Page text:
Aix-en-Provence has an impressive number of beautiful monumental fountains. Of these, Fontaine des Quatre-Dauphins7(Fountain of the Four Dolphins) in the Mazarin Quarter is considered the oldest but Fontaine de la Rotonde8 is probably the most famous. It is situated at the end of Cours Mirabeau and surmounted by three figures representing the three main activities of the city: the fine arts, agriculture and justice. Also on Cours Mirabeau is Fontaine Moussue9(Moss Fountain), which draws its water directly from one of the city’s natural springs.
A spa town since Roman times thanks to its natural springs, Aix-en-Provence is still renowned as the ideal place to relax with a spa treatment.
The Sextius spa, located inside the Aquabella Hotel and measuring 3,000 square metres, uses these natural spring waters to offer a unique experience to its guests.
A wide range of treatments is available, from classic massages to hydrotherapy, a technique that uses the minerals contained in the water to alleviate many physical ailments.
In the following map you can see the location of the main places of interest mentioned in this article
For all those wishing to explore Aix-en-Provence in greater depth, there is the possibility of purchasing the Aix-en-Provence City Pass: the tourist card can be activated in 24, 48 or 72-hour formulas and allows free access to the most important sites in and around the city, 11 guided tours on different themes and a tour of Aix-en-Provence on the tourist train.
The card can be purchased at the Aix-en-Provence Tourist Office (300 avenue Giuseppe Verdi) or online.
To experience all the Provençal atmosphere of the city, we recommend staying near or within the historical centre: in this case, make sure you find a hotel with parking, as it is very difficult to leave your car in the restricted traffic zones.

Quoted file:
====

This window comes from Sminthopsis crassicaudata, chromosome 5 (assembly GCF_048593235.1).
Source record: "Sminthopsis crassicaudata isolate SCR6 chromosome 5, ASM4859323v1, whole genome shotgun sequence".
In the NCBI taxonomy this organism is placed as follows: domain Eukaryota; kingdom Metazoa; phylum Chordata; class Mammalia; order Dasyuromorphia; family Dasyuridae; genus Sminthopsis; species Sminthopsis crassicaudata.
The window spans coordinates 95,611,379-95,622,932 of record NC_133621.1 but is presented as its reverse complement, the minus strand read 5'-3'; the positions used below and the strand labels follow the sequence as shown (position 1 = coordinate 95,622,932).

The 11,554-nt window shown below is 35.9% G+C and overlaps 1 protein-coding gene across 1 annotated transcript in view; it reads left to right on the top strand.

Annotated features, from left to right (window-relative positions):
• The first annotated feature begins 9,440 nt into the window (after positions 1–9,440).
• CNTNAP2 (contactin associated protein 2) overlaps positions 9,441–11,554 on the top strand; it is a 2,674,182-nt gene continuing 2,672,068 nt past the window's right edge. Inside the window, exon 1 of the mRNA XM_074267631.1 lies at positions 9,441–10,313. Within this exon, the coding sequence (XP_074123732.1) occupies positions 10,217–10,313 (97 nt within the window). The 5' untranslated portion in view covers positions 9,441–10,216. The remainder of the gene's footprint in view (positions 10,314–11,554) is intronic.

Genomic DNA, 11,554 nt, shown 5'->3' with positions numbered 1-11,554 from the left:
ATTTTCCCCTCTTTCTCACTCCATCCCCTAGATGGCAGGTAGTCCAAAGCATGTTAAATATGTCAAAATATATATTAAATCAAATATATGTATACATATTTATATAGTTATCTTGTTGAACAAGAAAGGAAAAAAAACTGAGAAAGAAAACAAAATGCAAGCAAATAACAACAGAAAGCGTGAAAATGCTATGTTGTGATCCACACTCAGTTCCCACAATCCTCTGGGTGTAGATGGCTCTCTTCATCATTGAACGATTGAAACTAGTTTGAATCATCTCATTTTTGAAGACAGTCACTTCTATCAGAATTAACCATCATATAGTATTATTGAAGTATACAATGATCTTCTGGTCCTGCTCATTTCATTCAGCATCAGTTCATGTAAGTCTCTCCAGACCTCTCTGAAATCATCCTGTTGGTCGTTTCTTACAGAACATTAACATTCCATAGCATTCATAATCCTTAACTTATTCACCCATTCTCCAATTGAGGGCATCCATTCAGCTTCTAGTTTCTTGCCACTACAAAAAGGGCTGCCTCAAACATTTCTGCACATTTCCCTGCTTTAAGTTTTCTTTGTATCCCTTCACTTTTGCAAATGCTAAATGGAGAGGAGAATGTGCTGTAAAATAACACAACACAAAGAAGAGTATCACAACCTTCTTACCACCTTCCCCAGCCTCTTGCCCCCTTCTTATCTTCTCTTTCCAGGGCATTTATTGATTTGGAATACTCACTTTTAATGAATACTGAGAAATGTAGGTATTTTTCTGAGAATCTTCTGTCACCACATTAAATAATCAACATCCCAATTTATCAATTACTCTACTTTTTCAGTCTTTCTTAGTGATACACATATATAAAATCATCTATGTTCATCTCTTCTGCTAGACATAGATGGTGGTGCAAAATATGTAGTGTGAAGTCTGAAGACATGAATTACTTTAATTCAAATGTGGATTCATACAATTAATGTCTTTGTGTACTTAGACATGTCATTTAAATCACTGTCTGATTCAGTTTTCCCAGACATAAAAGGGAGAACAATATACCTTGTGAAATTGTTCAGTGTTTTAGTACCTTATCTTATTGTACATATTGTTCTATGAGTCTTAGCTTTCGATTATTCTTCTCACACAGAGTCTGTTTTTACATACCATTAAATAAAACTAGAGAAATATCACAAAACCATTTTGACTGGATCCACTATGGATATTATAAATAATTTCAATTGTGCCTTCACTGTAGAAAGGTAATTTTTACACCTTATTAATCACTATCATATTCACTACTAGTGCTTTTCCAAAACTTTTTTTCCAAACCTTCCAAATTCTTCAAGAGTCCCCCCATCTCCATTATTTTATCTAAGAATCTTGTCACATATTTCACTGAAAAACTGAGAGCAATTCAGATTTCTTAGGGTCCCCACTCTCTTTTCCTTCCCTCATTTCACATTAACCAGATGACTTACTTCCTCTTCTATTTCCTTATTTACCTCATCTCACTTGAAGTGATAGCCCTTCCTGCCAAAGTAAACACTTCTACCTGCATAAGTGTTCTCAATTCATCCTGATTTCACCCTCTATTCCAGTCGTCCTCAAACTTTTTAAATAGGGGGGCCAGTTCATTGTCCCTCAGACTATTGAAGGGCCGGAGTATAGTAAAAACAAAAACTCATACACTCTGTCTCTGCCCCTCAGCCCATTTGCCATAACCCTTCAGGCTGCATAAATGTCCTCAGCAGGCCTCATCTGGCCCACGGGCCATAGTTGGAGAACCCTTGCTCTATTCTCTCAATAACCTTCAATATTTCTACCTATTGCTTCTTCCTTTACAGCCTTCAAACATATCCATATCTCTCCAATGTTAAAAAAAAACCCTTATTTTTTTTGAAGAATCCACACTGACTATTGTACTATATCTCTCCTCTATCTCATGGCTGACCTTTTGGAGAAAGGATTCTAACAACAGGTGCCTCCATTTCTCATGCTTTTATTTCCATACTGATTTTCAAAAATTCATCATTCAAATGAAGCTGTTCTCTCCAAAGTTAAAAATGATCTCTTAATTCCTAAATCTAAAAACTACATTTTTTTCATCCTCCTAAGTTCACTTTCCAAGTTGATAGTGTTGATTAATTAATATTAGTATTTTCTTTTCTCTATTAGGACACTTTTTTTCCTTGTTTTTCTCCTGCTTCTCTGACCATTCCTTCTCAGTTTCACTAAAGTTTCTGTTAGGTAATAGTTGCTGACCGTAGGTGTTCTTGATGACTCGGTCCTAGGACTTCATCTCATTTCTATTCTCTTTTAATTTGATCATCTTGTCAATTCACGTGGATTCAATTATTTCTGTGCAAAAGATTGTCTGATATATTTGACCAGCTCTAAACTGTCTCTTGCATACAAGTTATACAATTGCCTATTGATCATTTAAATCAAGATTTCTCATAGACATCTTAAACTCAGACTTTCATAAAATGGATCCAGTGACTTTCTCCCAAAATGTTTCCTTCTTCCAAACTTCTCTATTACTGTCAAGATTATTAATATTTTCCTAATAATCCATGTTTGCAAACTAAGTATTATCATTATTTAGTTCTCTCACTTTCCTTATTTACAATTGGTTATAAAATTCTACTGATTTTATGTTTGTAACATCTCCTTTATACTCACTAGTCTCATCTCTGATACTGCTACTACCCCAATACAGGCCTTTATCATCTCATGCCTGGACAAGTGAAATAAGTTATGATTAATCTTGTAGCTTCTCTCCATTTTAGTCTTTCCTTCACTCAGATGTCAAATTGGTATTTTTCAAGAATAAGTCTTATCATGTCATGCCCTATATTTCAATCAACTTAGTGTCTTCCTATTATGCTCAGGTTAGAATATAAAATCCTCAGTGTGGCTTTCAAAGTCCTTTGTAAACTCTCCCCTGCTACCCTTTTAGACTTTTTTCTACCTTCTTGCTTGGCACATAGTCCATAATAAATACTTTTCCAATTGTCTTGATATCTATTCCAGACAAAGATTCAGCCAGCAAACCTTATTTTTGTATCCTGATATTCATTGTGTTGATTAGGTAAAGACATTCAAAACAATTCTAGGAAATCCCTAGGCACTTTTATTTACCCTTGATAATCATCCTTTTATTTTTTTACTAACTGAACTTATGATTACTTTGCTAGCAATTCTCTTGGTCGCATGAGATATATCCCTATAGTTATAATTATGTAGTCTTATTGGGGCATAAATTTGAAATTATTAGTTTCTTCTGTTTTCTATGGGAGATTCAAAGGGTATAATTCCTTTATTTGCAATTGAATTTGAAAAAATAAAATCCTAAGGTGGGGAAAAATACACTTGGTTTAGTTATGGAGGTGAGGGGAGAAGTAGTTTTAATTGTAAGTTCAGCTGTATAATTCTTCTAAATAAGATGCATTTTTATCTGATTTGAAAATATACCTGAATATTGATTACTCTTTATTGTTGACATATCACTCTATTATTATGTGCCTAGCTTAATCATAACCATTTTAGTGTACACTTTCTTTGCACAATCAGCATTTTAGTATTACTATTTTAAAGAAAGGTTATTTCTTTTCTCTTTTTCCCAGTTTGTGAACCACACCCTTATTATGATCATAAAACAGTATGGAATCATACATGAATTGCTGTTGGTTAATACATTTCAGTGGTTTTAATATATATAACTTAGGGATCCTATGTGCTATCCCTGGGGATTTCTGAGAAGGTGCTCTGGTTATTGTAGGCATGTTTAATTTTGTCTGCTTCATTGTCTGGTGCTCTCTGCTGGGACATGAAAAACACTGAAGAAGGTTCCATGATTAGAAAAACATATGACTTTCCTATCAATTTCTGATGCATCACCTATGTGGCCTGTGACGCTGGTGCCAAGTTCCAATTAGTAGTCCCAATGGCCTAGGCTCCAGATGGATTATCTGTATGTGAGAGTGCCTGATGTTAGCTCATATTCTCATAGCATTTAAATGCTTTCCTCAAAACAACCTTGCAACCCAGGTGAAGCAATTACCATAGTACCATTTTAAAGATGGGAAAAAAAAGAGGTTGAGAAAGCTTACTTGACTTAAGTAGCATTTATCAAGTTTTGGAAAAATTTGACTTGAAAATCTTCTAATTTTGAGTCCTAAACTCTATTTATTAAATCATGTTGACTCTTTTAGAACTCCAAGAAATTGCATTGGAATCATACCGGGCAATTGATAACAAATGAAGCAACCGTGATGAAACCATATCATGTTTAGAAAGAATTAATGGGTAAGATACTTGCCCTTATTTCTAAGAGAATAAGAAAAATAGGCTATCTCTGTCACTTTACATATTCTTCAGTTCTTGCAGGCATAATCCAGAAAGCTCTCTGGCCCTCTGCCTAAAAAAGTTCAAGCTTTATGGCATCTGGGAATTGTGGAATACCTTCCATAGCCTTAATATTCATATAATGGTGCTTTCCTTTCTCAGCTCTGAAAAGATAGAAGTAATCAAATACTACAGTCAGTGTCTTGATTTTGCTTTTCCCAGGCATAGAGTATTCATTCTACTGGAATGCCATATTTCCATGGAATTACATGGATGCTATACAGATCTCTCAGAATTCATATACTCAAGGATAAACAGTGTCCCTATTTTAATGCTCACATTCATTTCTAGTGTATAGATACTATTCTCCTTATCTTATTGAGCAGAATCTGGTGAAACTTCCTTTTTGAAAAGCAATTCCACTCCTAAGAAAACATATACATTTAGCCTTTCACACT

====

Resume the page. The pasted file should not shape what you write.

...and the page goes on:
The Mazzarin district is a quiet and very elegant residential area, where you will find the city’s most exclusive and luxurious accommodations, charming places located inside prestigious residences and noble palaces. The district is ideal for shopping, discovering historic buildings and busy cafés, but is not very lively at night.
If, on the other hand, you are looking for more liveliness, nightclubs and restaurants, you will have to move into the old town . This is mainly where rental flats and small studios are concentrated in the heart of the centre. To experience the evenings in Aix-en-Provence, we particularly recommend Place des Cardeurs, the heart of nightlife, where you can linger until late in the many bars and clubs.
To stay in large hotels, equipped with all comforts and often even spas, you need to get out of the heart of the city. In fact, most hotels and hotel chains are located around the centre.
Marseille Airport is only 25 minutes away from Aix-en-Provence and can be easily reached after renting a car locally. Alternatively, you can land at Nice Airport: with your rental car, you can reach Aix-en-Provence in 1 hour and 45 minutes.
Aix-en-Provence station is connected to the whole of France thanks to the TGV Méditerranée network: in just 3 hours you will be in Paris and a little over 1 hour from Lyon. There are connections with several European cities: Brussels, Geneva with direct, London, Amsterdam, Cologne, Milan with a change, as well as many Provençal towns such as Marseille, Manosque, Sisteron.
If, on the other hand, you travel by car, know that the city of Aix-en-Provence is at the centre of the dense motorway network of south-eastern France, a strategic access point for visiting Provence, the Côte d’Azur and the Camargue.
Passing through Aix-en-Provence are the A8 motorway, an axis linking Cannes (153 km), Nice (176 km) and the Italian border (208 km), and the A51, the Val de Durance motorway that leads from Marseilles (32 km) to Sisteron and on to the Alps (103 km).
You will also have a connection to the country’s main motorways: the A7/A6, Autoroute du Soleil leads to Avignon (88 km), Lyon (297 km) and Paris (759 km), the A52 / A50 leads to Aubagne (35 km) and Toulon (84 km) while the A54, continues to Arles (75 km), Nîmes (105 km) and Montpellier (154 km).
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The following are the most popular tickets and tours in Aix-en-Provence that we recommend you don't miss.